Following pressure from Portland bloggers and gay rights activists—and NPR host Ira Glass' own wishes—Oregon Public Broadcasting moved an October 7 appearance of the This American Life star out of the New Hope Community Church in Clackamas last week. New Hope was a major donor during 2004's Measure 36 campaign, and is currently engaged in the campaign to send two new laws—one outlawing discrimination based on sexual orientation, and the other allowing domestic partnerships—to the ballot, prompting concerns that the venue was non-inclusive and inappropriate ["Welcome to PDX, Ira Glass," News, Aug 30].

Glass will now appear at the Oregon Convention Center. AMY J. RUIZ


Portland's rent-a-cop firm, Portland Patrol, Inc. (PPI), issued a record number of park exclusions—which prohibit people from entering the city's parks for between 30 to 180 days—in July. Meanwhile, PPI has issued 1,444 park exclusions since last November, according to activist newspaper Street Roots, which obtained the numbers from the city last week. The firm's private officers, who are contracted with the city through the Portland Business Alliance, issued 261 exclusions in July—11 more than May's previous high. "The rise of park exclusions by the PPI in downtown parks is jaw-dropping for anyone who cares about civil liberties in our city," says Israel Bayer at Street Roots.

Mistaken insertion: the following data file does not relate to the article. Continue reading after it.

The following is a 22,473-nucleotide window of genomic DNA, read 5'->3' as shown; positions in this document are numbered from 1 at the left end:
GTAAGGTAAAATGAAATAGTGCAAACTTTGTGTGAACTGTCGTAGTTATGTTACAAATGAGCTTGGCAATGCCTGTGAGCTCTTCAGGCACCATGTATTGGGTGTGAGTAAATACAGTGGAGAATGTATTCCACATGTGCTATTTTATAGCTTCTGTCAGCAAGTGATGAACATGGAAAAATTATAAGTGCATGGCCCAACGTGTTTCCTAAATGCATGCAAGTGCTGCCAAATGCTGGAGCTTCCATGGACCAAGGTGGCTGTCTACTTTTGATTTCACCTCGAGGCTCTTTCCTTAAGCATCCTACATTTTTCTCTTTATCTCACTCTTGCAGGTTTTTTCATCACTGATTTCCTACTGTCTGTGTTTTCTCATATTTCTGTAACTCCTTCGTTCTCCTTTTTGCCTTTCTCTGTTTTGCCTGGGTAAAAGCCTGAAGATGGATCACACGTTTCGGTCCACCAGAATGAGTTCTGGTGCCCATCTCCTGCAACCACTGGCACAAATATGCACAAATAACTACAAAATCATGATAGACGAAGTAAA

"Dan cares deeply about civil liberties," responds Matt Grumm of Parks Commissioner Dan Saltzman's office—which oversees the arrangement. MATT DAVIS


Less than a week before Barack Obama's scheduled appearance in Portland, the campaign to elect Hillary Clinton announced that it was forming an Oregon steering committee, including Portland City Commissioner Erik Sten.

That pits Sten against developer Homer Williams (among others), who's signed onto the John Edwards campaign. Williams is a longtime Sten supporter and has partnered with the city on affordable housing units. SCOTT MOORE